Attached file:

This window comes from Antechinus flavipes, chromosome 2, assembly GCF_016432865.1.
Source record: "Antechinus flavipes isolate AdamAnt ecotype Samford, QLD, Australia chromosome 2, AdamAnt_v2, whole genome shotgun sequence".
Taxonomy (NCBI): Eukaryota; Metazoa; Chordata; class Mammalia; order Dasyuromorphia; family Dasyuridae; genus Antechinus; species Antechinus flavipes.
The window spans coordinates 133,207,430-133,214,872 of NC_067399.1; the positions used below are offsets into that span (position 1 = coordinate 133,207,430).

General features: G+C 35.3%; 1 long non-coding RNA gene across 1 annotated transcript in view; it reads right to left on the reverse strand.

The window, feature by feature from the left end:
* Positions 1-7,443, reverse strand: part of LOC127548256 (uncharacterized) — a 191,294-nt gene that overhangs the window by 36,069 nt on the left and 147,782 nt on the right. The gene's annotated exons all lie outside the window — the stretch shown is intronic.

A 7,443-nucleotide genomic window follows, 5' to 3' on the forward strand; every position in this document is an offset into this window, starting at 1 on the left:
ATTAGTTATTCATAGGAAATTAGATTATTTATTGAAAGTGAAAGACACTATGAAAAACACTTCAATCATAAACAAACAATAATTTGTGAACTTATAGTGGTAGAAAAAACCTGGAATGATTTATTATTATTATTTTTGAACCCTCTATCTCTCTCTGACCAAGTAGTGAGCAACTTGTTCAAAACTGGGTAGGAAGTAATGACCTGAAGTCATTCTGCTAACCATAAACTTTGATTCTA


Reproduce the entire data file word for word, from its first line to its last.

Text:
This window comes from Antechinus flavipes, chromosome 2, assembly GCF_016432865.1.
Source record: "Antechinus flavipes isolate AdamAnt ecotype Samford, QLD, Australia chromosome 2, AdamAnt_v2, whole genome shotgun sequence".
Taxonomy (NCBI): Eukaryota; Metazoa; Chordata; class Mammalia; order Dasyuromorphia; family Dasyuridae; genus Antechinus; species Antechinus flavipes.
The window spans coordinates 133,207,430-133,214,872 of NC_067399.1; the positions used below are offsets into that span (position 1 = coordinate 133,207,430).

General features: G+C 35.3%; 1 long non-coding RNA gene across 1 annotated transcript in view; it reads right to left on the reverse strand.

The window, feature by feature from the left end:
* Positions 1-7,443, reverse strand: part of LOC127548256 (uncharacterized) — a 191,294-nt gene that overhangs the window by 36,069 nt on the left and 147,782 nt on the right. The gene's annotated exons all lie outside the window — the stretch shown is intronic.

A 7,443-nucleotide genomic window follows, 5' to 3' on the forward strand; every position in this document is an offset into this window, starting at 1 on the left:
ATTAGTTATTCATAGGAAATTAGATTATTTATTGAAAGTGAAAGACACTATGAAAAACACTTCAATCATAAACAAACAATAATTTGTGAACTTATAGTGGTAGAAAAAACCTGGAATGATTTATTATTATTATTTTTGAACCCTCTATCTCTCTCTGACCAAGTAGTGAGCAACTTGTTCAAAACTGGGTAGGAAGTAATGACCTGAAGTCATTCTGCTAACCATAAACTTTGATTCTA